Thursday, November 15, 2012

Rainmaker 16 - LinkedIn: Your Personal Publicist

Do you show up at your best for other 175 million LinkedIn members?

Many posts have been written about developing your profile and contact information for the 'yellow pages' of the professional community – the top part of your LinkedIn page. While this is important and you must build a strong profile and history, it is like filling in the entries for your school year book when compared to your visibility and growing legend by participating in the groups.

To showcase your knowledge and experience by starting discussions and writing comments on other posts – when you continue the conversations and add depth, you get more visibility. Blogging is more demanding than a discussion and commenting – but each is a positive addition to your legend. Be positive when commenting and show your knowledge and mastery.

Here’s how:

Be serious – Start a discussion and comment often and consistently – start a discussion once a week and comment on 2 posts per day
Stick to the topic posted – focus your comments on the topic, add to the body of knowledge
Want to change topics – write a post – don’t derail – create your own; comment on comments your posts receive – no arguments, only write positive points
Read an interesting post?- repost it in your group but add value by offering your comments about why you.

Chose LinkedIn groups with topics of interest to you professionally and on which you can contribute to the existing body of knowledge.
You can leverage you visibility in the professional community by using the LinkedIn groups, discussions, and commenting.

Definition: A Rainmaker creates a significant amount of new business for a company. The Sales Lab Rainmaker Series is one rainmaker technique for technologists during the first 300 seconds (five minutes) of the monthly Capital Technology Management Hub Meeting.

Here's the growing collection:

Rainmaker 15 – Make The Most Of Your Choices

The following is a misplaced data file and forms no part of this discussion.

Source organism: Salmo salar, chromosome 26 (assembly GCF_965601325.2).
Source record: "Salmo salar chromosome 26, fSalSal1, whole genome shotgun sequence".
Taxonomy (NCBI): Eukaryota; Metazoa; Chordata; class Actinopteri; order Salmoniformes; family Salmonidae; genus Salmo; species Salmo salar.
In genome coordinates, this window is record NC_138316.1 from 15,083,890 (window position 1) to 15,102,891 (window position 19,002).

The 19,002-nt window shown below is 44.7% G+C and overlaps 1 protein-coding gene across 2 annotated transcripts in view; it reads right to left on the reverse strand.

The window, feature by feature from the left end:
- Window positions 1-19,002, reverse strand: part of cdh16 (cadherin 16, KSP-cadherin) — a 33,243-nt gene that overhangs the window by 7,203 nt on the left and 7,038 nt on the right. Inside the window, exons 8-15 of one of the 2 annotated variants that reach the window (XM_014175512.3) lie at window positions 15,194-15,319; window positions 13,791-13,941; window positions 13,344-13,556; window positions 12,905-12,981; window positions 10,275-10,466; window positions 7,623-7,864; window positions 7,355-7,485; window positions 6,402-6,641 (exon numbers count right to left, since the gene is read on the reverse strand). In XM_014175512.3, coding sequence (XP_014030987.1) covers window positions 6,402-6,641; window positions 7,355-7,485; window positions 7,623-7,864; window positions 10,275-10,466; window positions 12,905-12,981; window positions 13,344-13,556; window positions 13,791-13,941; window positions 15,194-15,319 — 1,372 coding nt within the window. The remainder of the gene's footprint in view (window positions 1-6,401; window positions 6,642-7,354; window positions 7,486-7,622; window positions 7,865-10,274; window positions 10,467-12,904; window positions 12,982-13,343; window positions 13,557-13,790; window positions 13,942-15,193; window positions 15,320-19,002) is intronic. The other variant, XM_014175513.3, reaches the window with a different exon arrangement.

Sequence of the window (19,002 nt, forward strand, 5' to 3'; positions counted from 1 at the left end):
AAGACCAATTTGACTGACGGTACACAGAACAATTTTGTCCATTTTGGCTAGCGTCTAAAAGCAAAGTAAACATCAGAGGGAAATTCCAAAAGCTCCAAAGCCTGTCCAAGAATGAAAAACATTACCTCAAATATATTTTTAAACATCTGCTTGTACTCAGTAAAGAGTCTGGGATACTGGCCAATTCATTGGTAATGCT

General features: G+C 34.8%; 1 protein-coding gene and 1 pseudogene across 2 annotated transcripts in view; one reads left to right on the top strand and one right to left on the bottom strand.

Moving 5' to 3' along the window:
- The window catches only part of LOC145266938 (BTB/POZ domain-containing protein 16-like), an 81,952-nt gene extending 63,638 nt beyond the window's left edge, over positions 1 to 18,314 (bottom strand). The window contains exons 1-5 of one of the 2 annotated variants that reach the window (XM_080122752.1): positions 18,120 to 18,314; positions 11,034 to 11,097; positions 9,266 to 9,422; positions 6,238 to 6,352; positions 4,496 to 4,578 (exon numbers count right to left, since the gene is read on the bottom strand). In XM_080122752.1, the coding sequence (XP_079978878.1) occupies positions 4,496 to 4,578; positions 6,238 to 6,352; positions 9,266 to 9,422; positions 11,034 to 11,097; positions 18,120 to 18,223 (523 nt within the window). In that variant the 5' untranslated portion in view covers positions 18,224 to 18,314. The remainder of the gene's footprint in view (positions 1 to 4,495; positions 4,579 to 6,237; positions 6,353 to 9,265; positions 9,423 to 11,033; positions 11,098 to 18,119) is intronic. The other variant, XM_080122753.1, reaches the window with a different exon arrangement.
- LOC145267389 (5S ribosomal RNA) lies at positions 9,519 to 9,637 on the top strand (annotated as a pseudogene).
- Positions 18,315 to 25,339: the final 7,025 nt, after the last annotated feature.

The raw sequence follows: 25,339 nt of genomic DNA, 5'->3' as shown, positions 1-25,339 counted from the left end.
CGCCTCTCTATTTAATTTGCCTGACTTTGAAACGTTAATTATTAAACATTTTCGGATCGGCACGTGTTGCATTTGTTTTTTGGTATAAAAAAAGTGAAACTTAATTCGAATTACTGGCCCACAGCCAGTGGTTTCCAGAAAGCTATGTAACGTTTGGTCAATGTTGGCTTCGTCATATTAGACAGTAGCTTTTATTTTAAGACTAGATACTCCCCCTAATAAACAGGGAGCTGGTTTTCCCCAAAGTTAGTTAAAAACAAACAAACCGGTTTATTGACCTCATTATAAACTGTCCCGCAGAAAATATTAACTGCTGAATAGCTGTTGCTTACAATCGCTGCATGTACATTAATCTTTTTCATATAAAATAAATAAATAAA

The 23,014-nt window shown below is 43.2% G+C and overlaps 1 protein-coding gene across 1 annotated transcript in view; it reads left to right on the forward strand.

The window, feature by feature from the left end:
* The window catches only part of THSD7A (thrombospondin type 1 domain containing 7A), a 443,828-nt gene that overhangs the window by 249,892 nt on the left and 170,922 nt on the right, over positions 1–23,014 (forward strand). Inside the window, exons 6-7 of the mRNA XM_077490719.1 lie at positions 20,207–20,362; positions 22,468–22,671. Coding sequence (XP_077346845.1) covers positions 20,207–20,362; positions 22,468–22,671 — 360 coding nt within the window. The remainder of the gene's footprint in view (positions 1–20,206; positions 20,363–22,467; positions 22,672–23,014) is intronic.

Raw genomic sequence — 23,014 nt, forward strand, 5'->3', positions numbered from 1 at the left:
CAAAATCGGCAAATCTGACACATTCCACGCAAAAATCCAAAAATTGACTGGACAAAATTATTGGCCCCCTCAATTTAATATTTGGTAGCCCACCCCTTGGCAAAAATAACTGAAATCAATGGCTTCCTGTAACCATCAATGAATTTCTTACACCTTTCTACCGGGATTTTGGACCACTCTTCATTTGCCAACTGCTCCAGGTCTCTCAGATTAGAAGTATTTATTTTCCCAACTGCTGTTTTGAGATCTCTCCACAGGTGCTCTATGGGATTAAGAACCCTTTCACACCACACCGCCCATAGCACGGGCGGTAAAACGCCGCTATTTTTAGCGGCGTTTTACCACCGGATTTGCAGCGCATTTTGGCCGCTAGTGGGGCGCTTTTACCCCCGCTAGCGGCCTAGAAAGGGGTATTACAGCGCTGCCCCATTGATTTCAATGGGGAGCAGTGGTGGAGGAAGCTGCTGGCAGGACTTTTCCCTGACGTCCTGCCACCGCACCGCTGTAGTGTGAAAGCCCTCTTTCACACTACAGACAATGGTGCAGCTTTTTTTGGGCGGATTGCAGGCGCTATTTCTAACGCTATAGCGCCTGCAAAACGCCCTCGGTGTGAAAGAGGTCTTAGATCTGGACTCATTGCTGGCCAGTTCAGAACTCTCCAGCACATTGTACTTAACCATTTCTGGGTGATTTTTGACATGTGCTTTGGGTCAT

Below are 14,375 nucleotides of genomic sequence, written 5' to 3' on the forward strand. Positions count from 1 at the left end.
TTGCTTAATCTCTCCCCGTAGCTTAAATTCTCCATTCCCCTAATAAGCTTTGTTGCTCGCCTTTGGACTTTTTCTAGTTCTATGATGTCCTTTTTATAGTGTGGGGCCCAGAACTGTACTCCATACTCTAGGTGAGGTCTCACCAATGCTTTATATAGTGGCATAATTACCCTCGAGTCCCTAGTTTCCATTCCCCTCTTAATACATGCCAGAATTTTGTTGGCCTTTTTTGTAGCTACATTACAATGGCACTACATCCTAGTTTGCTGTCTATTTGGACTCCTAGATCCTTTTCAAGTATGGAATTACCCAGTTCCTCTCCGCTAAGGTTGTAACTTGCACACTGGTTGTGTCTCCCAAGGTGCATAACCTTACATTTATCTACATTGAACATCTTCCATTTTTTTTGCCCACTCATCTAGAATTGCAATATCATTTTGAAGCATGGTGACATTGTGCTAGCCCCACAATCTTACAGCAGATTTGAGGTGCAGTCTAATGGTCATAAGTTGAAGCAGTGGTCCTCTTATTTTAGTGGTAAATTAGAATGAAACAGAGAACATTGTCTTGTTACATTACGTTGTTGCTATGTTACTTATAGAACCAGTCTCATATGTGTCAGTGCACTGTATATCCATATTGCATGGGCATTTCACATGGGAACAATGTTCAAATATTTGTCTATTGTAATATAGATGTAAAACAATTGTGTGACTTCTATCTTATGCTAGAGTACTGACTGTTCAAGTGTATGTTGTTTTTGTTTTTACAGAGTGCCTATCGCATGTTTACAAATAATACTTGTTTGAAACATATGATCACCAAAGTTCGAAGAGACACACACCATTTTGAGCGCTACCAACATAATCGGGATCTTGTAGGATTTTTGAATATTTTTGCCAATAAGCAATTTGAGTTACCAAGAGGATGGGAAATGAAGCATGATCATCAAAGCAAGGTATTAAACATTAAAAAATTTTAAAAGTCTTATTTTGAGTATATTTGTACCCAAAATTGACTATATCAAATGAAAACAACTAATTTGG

Rainmaker 14 –The Myth of Full Capacity
Rainmaker 7 - Mark Your Territory
Rainmaker 6 - Networking IS Business
Rainmaker 5 - Start With an Offer
Rainmaker 4 - Time, Talent, and Treasure
Rainmaker 2 - The Name Tag
Rainmaker 1 - Gifts
And The First Rainmakers (11/3/10)
Go to:

October 9th is the next Capital Technology Management Hub meeting featuring this Sales Lab's Rainmaker 16 LinkedIn – Your Personal Publicist - 300 seconds of pure profit. The main speaker will be Philip H. Smith III of Voltage Security, Inc., presenting The Payments Ecosystem Security Challenges in the 21st Century.

Tuesday, November 13, 2012

Advice – It's Amazing What Is Heard

Periodically individuals have asked for advice about personal career situations – more so in recent years as folks transition to new roles and organizations, or the search for them.

They start with a description of the circumstances and talk about their concerns.

As I am conjuring up any wisdom I have on the topic, I couch my comments in terms of what I'd do in similar circumstances, and then share the details.

In some cases, the listener's response is a 'Yeah-But' objection before really considering the approach – here's why that won't work for me. After a few of these responses, it seems clear that suggestions for a solution is not the intended goal of this conversation.

When wrapping up the talk, I say this is my view of how I would address the issue, but the listener would be wise to get another view or two and consider the ideas offered in terms of what is best for you.

Recently, I ran into someone who had asked for my advice when in transition – he has landed and is quite happy in the new position. He said that my advice served him well in successfully landing a new position with exciting challenges and significant opportunity.

To learn from his feedback, I asked what was the best thing he took from our earlier discussion, fully expecting that some aspect of my approach to the issue was the key.

His response: you said get others opinions and consider the information in terms of what is best for me.

The comment brings into sharp focus that we have control over what we say and the points we make – but the listener determines what they hear, interpret, and retain.

It's amazing what is heard.

What are you taking away from my story?